Friday, December 9th, 2011
Painting by Bart Gulley from Black and Blue series

Painting by Bart Gulley from Black and Blue series

On a recent visit to Architecture for Art in Hillsdale, Bart Gulley and I discussed dualities as I perused his two-person show with Martha Bone in the two-floor exhibition space. It was our first meeting and my first time at AforA, so there was a lot to take in and digest. AforA director Liane Torre was also on hand, explaining the unlikely genesis a year ago of this brick-and-mortar setting from a longer-term, ongoing web-based project of the same name.

Gulley’s work first caught my eye in the 2011 Exhibition by Artists of the Mohawk Hudson Region at the Albany Institute of History & Art (see review here); he makes Modernist paintings and collages with great purity, having evolved from a more Expressionist style in what appears to be a reductive maturation process. The work is crisp, clear, and somewhat dry at times, but seethes with a passion beneath the expertly rendered surfaces.

Click to read the rest at Get Visual.

ArtBeat: Victoria Palermo: RAUM at John Davis Gallery (and other Hudson shows) [Get Visual]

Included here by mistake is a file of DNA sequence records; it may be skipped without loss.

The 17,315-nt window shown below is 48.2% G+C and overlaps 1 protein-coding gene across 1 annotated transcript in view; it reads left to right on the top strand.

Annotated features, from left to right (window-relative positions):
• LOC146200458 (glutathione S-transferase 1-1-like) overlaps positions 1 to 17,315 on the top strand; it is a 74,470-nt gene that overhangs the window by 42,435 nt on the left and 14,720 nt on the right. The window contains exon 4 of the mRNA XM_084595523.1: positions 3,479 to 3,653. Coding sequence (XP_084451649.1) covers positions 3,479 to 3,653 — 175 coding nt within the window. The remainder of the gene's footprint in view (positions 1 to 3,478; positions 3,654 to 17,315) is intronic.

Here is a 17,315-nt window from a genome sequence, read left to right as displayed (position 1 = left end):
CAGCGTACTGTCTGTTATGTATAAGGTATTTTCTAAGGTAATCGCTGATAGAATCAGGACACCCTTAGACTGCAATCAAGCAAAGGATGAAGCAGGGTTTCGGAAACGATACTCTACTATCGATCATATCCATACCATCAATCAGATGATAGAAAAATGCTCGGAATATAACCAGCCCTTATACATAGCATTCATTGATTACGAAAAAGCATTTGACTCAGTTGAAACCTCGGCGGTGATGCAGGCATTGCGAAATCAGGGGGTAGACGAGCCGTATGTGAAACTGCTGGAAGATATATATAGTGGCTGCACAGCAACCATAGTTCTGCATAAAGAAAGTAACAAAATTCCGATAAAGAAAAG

Friday, December 2nd, 2011
Victoria Palermo: cant and wont

Victoria Palermo: cant and wont

Here’s a heads-up for serious followers of contemporary art: There’s less than a week left to see the exhibition Victoria Palermo: RAUM at John Davis Gallery in Hudson, and you don’t want to miss it. If Palermo is new to you, this is as good a time as any to start following her work; or if, like me, you’ve followed her career for decades, you will be deeply gratified to see this amazing new work.

Palermo (no relation to Blinky), has always worked intimately with color – painted onto found sticks, poured onto paper from a nail-polish bottle, printed in patterns like wallpaper or, in this case, infused into the jellylike body of sheets of pure silicone rubber. Equally, Palermo works with form – her work relates to abstract approaches, but never completely leaves the referential realm – and she is as much a designer as she is an artist. In other words, she has always carefully constructed her pieces, even though there is also a degree of expressive freedom in them.

Click to read the rest at Get Visual.

ArtBeat: Kiki Smith and Whiting Tennis @ The Tang [Get Visual]

Wednesday, November 30th, 2011
Kiki Smith: I Myself Have Seen It @ The Tang Teaching Museum